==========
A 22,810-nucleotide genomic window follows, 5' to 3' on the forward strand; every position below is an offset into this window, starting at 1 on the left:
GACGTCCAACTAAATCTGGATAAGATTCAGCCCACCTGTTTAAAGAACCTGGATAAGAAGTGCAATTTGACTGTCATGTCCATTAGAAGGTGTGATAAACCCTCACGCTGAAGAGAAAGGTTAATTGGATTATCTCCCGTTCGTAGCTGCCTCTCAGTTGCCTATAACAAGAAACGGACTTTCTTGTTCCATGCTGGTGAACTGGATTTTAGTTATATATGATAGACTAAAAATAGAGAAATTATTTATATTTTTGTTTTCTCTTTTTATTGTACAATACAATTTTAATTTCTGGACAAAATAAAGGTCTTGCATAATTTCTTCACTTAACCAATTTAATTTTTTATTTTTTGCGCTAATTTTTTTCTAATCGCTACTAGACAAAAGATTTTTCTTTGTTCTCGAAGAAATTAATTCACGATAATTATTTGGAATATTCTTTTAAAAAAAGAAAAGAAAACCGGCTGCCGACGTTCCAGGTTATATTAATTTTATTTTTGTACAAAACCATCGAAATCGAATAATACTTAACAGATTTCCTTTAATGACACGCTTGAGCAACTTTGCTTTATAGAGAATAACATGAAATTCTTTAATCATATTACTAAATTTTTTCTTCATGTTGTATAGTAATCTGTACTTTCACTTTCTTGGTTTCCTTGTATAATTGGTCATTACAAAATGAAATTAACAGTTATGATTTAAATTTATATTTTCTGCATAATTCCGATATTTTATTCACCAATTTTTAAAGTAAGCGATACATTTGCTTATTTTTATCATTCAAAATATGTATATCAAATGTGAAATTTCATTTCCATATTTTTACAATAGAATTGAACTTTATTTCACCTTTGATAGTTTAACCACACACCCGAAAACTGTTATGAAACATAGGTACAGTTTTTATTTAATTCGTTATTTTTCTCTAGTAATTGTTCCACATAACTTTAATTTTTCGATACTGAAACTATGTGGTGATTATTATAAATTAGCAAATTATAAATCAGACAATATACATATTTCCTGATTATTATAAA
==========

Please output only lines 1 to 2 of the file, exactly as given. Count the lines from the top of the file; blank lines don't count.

A 22,810-nucleotide genomic window follows, 5' to 3' on the forward strand; every position below is an offset into this window, starting at 1 on the left:
GACGTCCAACTAAATCTGGATAAGATTCAGCCCACCTGTTTAAAGAACCTGGATAAGAAGTGCAATTTGACTGTCATGTCCATTAGAAGGTGTGATAAACCCTCACGCTGAAGAGAAAGGTTAATTGGATTATCTCCCGTTCGTAGCTGCCTCTCAGTTGCCTATAACAAGAAACGGACTTTCTTGTTCCATGCTGGTGAACTGGATTTTAGTTATATATGATAGACTAAAAATAGAGAAATTATTTATATTTTTGTTTTCTCTTTTTATTGTACAATACAATTTTAATTTCTGGACAAAATAAAGGTCTTGCATAATTTCTTCACTTAACCAATTTAATTTTTTATTTTTTGCGCTAATTTTTTTCTAATCGCTACTAGACAAAAGATTTTTCTTTGTTCTCGAAGAAATTAATTCACGATAATTATTTGGAATATTCTTTTAAAAAAAGAAAAGAAAACCGGCTGCCGACGTTCCAGGTTATATTAATTTTATTTTTGTACAAAACCATCGAAATCGAATAATACTTAACAGATTTCCTTTAATGACACGCTTGAGCAACTTTGCTTTATAGAGAATAACATGAAATTCTTTAATCATATTACTAAATTTTTTCTTCATGTTGTATAGTAATCTGTACTTTCACTTTCTTGGTTTCCTTGTATAATTGGTCATTACAAAATGAAATTAACAGTTATGATTTAAATTTATATTTTCTGCATAATTCCGATATTTTATTCACCAATTTTTAAAGTAAGCGATACATTTGCTTATTTTTATCATTCAAAATATGTATATCAAATGTGAAATTTCATTTCCATATTTTTACAATAGAATTGAACTTTATTTCACCTTTGATAGTTTAACCACACACCCGAAAACTGTTATGAAACATAGGTACAGTTTTTATTTAATTCGTTATTTTTCTCTAGTAATTGTTCCACATAACTTTAATTTTTCGATACTGAAACTATGTGGTGATTATTATAAATTAGCAAATTATAAATCAGACAATATACATATTTCCTGATTATTATAAA